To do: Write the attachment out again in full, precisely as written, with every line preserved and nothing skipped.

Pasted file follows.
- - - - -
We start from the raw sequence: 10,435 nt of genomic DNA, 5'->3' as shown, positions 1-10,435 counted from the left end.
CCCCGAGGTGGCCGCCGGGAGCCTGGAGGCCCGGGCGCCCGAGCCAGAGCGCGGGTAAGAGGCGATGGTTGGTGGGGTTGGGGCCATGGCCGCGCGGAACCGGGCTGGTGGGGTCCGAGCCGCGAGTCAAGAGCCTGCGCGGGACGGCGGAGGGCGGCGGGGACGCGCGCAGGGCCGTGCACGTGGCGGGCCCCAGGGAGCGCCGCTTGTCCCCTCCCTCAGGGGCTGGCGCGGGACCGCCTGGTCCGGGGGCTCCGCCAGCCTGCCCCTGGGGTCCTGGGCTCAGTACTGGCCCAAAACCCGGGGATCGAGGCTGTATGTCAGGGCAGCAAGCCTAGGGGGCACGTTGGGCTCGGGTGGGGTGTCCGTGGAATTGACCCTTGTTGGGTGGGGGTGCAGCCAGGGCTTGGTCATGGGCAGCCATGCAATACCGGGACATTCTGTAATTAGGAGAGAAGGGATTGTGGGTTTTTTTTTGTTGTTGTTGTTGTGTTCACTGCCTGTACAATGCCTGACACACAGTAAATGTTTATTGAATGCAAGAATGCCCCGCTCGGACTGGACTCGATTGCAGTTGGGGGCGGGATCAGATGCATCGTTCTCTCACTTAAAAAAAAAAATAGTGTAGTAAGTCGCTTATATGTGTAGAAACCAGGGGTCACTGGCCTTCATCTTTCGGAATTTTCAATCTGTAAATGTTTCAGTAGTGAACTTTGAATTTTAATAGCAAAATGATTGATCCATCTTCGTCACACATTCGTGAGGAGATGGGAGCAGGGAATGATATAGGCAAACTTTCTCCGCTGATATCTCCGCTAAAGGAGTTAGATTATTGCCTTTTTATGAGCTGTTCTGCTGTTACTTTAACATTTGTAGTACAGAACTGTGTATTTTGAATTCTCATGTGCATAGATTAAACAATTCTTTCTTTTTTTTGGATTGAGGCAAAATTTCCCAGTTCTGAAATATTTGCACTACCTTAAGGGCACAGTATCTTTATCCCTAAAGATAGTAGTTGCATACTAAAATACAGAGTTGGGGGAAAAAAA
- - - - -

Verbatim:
We start from the raw sequence: 10,435 nt of genomic DNA, 5'->3' as shown, positions 1-10,435 counted from the left end.
CCCCGAGGTGGCCGCCGGGAGCCTGGAGGCCCGGGCGCCCGAGCCAGAGCGCGGGTAAGAGGCGATGGTTGGTGGGGTTGGGGCCATGGCCGCGCGGAACCGGGCTGGTGGGGTCCGAGCCGCGAGTCAAGAGCCTGCGCGGGACGGCGGAGGGCGGCGGGGACGCGCGCAGGGCCGTGCACGTGGCGGGCCCCAGGGAGCGCCGCTTGTCCCCTCCCTCAGGGGCTGGCGCGGGACCGCCTGGTCCGGGGGCTCCGCCAGCCTGCCCCTGGGGTCCTGGGCTCAGTACTGGCCCAAAACCCGGGGATCGAGGCTGTATGTCAGGGCAGCAAGCCTAGGGGGCACGTTGGGCTCGGGTGGGGTGTCCGTGGAATTGACCCTTGTTGGGTGGGGGTGCAGCCAGGGCTTGGTCATGGGCAGCCATGCAATACCGGGACATTCTGTAATTAGGAGAGAAGGGATTGTGGGTTTTTTTTTGTTGTTGTTGTTGTGTTCACTGCCTGTACAATGCCTGACACACAGTAAATGTTTATTGAATGCAAGAATGCCCCGCTCGGACTGGACTCGATTGCAGTTGGGGGCGGGATCAGATGCATCGTTCTCTCACTTAAAAAAAAAAATAGTGTAGTAAGTCGCTTATATGTGTAGAAACCAGGGGTCACTGGCCTTCATCTTTCGGAATTTTCAATCTGTAAATGTTTCAGTAGTGAACTTTGAATTTTAATAGCAAAATGATTGATCCATCTTCGTCACACATTCGTGAGGAGATGGGAGCAGGGAATGATATAGGCAAACTTTCTCCGCTGATATCTCCGCTAAAGGAGTTAGATTATTGCCTTTTTATGAGCTGTTCTGCTGTTACTTTAACATTTGTAGTACAGAACTGTGTATTTTGAATTCTCATGTGCATAGATTAAACAATTCTTTCTTTTTTTTGGATTGAGGCAAAATTTCCCAGTTCTGAAATATTTGCACTACCTTAAGGGCACAGTATCTTTATCCCTAAAGATAGTAGTTGCATACTAAAATACAGAGTTGGGGGAAAAAAA